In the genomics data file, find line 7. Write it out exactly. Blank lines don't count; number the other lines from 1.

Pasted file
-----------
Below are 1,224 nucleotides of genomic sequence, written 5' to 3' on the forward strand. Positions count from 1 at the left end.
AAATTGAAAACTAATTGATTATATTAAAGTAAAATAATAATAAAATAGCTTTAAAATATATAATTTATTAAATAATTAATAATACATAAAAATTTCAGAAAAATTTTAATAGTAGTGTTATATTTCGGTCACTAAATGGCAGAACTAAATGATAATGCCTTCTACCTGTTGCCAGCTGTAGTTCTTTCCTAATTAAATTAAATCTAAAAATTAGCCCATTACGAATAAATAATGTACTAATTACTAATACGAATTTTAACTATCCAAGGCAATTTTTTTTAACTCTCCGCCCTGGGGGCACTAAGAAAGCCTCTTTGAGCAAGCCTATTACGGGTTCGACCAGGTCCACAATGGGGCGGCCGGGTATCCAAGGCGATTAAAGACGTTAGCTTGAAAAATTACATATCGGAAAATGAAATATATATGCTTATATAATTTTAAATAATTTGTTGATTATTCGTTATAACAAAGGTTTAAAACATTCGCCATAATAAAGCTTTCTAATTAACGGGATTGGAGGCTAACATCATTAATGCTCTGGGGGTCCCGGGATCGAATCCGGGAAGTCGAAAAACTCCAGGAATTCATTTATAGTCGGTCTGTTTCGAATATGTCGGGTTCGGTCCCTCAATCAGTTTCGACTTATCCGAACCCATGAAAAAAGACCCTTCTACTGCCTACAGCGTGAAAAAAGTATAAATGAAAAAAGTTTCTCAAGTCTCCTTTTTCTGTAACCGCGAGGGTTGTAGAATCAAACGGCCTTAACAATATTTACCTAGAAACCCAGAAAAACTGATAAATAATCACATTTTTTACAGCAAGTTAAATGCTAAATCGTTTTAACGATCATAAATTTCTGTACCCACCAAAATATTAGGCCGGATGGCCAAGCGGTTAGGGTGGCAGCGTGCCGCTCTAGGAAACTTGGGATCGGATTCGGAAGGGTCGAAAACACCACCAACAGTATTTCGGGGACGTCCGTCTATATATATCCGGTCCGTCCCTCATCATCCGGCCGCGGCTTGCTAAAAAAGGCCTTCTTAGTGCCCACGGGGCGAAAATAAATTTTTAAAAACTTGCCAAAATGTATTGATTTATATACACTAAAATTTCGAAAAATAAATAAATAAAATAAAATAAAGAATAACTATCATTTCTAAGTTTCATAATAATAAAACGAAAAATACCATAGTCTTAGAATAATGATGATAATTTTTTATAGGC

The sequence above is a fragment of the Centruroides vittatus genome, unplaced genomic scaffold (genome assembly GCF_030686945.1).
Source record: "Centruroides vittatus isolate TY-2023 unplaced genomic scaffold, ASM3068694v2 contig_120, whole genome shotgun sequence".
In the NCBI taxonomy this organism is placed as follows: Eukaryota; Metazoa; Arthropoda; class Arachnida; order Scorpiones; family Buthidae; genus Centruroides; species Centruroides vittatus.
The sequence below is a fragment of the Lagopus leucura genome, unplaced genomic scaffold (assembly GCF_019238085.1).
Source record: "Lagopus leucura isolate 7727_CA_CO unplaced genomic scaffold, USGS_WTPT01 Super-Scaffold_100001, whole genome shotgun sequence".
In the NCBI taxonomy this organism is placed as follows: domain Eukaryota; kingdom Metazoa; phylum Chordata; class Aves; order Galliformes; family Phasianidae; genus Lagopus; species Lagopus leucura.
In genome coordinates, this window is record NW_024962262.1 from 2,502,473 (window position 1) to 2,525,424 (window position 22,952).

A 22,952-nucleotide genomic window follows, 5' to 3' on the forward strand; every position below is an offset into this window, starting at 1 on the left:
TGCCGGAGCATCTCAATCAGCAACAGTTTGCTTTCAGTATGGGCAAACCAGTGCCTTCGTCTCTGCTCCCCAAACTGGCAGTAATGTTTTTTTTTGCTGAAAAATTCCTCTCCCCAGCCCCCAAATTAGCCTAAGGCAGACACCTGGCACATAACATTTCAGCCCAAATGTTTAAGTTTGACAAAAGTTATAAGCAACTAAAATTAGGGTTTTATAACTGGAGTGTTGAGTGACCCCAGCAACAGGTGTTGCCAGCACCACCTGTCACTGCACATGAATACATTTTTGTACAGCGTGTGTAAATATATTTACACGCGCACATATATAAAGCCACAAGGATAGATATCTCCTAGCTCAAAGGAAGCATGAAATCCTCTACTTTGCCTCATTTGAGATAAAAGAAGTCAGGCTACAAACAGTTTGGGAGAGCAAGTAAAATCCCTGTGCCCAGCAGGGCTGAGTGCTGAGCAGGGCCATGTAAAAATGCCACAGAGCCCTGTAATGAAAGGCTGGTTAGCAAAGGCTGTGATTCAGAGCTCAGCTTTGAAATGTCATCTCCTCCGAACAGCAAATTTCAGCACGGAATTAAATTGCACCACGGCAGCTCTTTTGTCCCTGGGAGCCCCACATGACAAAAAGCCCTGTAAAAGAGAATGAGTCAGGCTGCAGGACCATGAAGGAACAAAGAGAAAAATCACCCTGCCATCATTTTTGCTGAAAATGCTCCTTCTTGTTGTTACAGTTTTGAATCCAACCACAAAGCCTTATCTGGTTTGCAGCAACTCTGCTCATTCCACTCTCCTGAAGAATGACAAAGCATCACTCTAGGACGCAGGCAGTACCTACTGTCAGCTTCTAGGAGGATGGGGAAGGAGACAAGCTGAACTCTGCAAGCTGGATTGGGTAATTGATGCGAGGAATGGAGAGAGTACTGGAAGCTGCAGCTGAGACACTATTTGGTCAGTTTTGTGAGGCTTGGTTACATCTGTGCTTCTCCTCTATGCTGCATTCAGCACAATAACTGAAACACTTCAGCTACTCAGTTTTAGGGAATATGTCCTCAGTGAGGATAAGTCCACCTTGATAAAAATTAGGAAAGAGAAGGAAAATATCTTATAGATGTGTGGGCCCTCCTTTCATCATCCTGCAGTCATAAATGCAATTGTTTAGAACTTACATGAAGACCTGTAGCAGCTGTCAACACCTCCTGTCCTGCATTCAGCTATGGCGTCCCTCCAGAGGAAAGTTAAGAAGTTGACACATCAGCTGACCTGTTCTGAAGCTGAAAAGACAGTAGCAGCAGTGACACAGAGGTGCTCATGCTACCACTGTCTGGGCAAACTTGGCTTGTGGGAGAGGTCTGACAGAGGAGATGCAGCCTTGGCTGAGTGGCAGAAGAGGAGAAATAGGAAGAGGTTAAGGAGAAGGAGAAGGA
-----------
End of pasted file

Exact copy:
Source record: "Lagopus leucura isolate 7727_CA_CO unplaced genomic scaffold, USGS_WTPT01 Super-Scaffold_100001, whole genome shotgun sequence".